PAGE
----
There was a marked increase in patient participation in the programme over time, especially in AFP-private. In FPG-public, the number of monthly dispensing increased from 300 000 in 2004 to 900 000 in 2013. Meanwhile, in AFP-private, the monthly number of dispensing for DM and HTN medicines in 2008 was 24 500 000 and 69 400 000, respectively. After administrative changes in 2009 (AFP-private2), there was a decrease in dispensing of 54.5% for DM and 60% for HTN medicines. When the SNP was implemented, the number of monthly dispensings increased dramatically, reaching 76 200 000 for DM and 244 700 000 for HTN medicines after 1 year (February 2012).

ISAUM-Br14 also calculated the proportion of days covered (PDC) by medicines dispensed from the FPP. PDC is a widely used measure for adherence to treatment. In this study, it was used to refer to consistency of dispensing from the FPP, since there are other unobserved sources of medicines available to patients. There were data to measure PDC only during the AFP-private phase of the FPP. During 2008, the PDC for HTN and DM medicines varied from 50% to 75% depending on the medicine. After the cost share increase in 2009 (AFP-private2), the PDC decreased to approximately 60%. With the implementation of the full subsidy programme, PDC increased for all covered medicines, reaching an average of 80% for all medicines analysed.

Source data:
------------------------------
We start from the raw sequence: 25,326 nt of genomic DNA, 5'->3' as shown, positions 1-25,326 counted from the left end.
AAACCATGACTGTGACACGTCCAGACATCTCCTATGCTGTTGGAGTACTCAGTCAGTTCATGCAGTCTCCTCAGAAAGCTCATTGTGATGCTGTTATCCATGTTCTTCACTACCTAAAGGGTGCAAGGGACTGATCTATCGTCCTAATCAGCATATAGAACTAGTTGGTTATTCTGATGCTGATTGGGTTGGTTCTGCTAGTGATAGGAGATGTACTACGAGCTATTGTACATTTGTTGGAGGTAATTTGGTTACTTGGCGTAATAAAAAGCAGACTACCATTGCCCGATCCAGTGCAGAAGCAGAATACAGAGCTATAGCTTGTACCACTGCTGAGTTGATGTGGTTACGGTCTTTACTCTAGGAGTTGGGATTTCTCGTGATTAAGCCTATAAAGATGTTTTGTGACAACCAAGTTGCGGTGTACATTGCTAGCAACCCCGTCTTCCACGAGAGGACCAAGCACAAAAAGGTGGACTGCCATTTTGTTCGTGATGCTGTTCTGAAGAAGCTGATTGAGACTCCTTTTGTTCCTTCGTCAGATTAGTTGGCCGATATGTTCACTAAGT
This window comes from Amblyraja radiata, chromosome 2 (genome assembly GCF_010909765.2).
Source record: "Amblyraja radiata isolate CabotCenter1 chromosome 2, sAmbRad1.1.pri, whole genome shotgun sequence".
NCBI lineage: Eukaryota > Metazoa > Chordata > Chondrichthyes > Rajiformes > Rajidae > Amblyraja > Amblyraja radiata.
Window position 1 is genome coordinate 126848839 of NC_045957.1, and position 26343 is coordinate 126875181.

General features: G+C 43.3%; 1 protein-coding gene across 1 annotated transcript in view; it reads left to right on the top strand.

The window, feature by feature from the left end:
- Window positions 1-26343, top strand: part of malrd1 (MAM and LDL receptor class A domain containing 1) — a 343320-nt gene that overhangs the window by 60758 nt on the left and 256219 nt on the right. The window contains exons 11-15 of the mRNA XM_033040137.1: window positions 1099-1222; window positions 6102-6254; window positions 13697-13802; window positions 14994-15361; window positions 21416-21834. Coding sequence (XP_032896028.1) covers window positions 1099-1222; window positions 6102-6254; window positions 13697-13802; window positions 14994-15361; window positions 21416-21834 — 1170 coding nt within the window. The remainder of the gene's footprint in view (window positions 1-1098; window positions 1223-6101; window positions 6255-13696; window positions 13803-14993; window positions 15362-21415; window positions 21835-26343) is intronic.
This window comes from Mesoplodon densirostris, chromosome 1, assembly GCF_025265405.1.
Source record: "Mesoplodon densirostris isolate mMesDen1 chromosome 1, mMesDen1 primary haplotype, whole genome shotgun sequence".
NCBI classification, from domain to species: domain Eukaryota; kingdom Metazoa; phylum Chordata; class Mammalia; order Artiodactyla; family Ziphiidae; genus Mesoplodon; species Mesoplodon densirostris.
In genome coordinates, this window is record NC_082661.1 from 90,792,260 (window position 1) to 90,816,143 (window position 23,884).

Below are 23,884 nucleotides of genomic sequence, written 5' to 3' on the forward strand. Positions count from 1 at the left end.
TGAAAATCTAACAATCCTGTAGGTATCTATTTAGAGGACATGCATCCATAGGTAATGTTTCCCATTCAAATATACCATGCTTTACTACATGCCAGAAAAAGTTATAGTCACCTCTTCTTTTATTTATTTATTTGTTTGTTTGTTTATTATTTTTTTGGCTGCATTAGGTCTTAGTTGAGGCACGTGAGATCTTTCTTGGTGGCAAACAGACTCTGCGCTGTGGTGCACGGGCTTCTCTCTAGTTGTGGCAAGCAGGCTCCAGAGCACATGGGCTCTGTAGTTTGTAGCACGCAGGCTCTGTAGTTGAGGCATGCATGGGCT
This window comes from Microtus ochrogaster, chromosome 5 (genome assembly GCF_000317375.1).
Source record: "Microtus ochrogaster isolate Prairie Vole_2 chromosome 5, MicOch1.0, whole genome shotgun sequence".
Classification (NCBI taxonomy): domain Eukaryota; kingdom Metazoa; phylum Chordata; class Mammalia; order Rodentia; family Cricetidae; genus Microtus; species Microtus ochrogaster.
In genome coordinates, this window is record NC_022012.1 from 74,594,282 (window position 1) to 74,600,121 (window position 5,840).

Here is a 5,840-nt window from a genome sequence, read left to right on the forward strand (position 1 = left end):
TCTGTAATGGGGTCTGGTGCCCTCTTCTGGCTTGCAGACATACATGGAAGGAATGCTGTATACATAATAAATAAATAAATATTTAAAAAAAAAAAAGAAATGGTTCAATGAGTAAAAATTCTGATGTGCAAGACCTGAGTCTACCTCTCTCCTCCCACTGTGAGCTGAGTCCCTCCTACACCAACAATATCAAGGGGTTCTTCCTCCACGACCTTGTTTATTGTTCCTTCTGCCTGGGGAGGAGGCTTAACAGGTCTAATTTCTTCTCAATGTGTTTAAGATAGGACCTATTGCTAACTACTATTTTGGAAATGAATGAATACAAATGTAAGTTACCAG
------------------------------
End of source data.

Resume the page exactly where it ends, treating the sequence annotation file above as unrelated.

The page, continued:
Service delivery

For the first time under FPP, Brazil had a national pharmacy programme information system comparable with those found in high-income countries. In AFP-private, the sales authorisation system regulates the maximum dispensing amounts according to therapeutic protocols and links purchase to the individual taxpayer identification number (Cadastro de Pessoa Física—CPF). The link to the CPF allows the system to verify its validity and prevent the same patient acquiring medicines repeatedly in different AFP outlets. These control mechanisms are an important fraud reduction strategy. Additionally, the system allows the programme to monitor the regularity of medicines dispensing to patients. Use of CPF allows linkage to other national databases and calculation of patient-level indicators of adherence linked to treatment and health outcomes. However, this linkage is only valid for medicines dispensed under the AFP-private and SNP, and not the FPG-public medicines or SUS. Thus, duplication of dispensing between SUS and AFP-private is possible.